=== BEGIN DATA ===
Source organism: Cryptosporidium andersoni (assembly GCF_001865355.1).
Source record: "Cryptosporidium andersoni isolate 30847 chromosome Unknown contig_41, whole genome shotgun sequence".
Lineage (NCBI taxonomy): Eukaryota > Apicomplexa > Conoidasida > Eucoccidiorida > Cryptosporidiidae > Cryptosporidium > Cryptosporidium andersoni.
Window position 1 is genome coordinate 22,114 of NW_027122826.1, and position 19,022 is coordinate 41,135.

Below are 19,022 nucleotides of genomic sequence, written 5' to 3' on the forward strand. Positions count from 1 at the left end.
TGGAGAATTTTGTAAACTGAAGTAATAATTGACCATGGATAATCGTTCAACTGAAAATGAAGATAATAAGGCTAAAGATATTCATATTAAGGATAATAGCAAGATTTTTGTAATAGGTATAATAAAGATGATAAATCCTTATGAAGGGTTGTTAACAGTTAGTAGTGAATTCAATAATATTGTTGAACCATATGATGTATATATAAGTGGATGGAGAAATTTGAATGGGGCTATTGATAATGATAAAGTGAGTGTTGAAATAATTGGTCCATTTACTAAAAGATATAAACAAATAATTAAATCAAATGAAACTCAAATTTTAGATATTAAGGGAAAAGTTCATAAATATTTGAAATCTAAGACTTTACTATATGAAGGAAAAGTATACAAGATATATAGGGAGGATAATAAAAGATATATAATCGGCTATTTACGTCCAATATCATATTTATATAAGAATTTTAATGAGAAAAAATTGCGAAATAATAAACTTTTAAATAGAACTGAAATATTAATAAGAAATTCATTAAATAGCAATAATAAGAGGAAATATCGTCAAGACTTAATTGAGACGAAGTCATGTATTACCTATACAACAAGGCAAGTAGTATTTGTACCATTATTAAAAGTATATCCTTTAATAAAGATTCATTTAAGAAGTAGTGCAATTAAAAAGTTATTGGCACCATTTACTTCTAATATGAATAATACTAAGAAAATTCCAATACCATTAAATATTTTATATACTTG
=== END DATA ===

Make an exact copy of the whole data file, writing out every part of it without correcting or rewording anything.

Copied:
Source organism: Cryptosporidium andersoni (assembly GCF_001865355.1).
Source record: "Cryptosporidium andersoni isolate 30847 chromosome Unknown contig_41, whole genome shotgun sequence".
Lineage (NCBI taxonomy): Eukaryota > Apicomplexa > Conoidasida > Eucoccidiorida > Cryptosporidiidae > Cryptosporidium > Cryptosporidium andersoni.
Window position 1 is genome coordinate 22,114 of NW_027122826.1, and position 19,022 is coordinate 41,135.

Below are 19,022 nucleotides of genomic sequence, written 5' to 3' on the forward strand. Positions count from 1 at the left end.
TGGAGAATTTTGTAAACTGAAGTAATAATTGACCATGGATAATCGTTCAACTGAAAATGAAGATAATAAGGCTAAAGATATTCATATTAAGGATAATAGCAAGATTTTTGTAATAGGTATAATAAAGATGATAAATCCTTATGAAGGGTTGTTAACAGTTAGTAGTGAATTCAATAATATTGTTGAACCATATGATGTATATATAAGTGGATGGAGAAATTTGAATGGGGCTATTGATAATGATAAAGTGAGTGTTGAAATAATTGGTCCATTTACTAAAAGATATAAACAAATAATTAAATCAAATGAAACTCAAATTTTAGATATTAAGGGAAAAGTTCATAAATATTTGAAATCTAAGACTTTACTATATGAAGGAAAAGTATACAAGATATATAGGGAGGATAATAAAAGATATATAATCGGCTATTTACGTCCAATATCATATTTATATAAGAATTTTAATGAGAAAAAATTGCGAAATAATAAACTTTTAAATAGAACTGAAATATTAATAAGAAATTCATTAAATAGCAATAATAAGAGGAAATATCGTCAAGACTTAATTGAGACGAAGTCATGTATTACCTATACAACAAGGCAAGTAGTATTTGTACCATTATTAAAAGTATATCCTTTAATAAAGATTCATTTAAGAAGTAGTGCAATTAAAAAGTTATTGGCACCATTTACTTCTAATATGAATAATACTAAGAAAATTCCAATACCATTAAATATTTTATATACTTG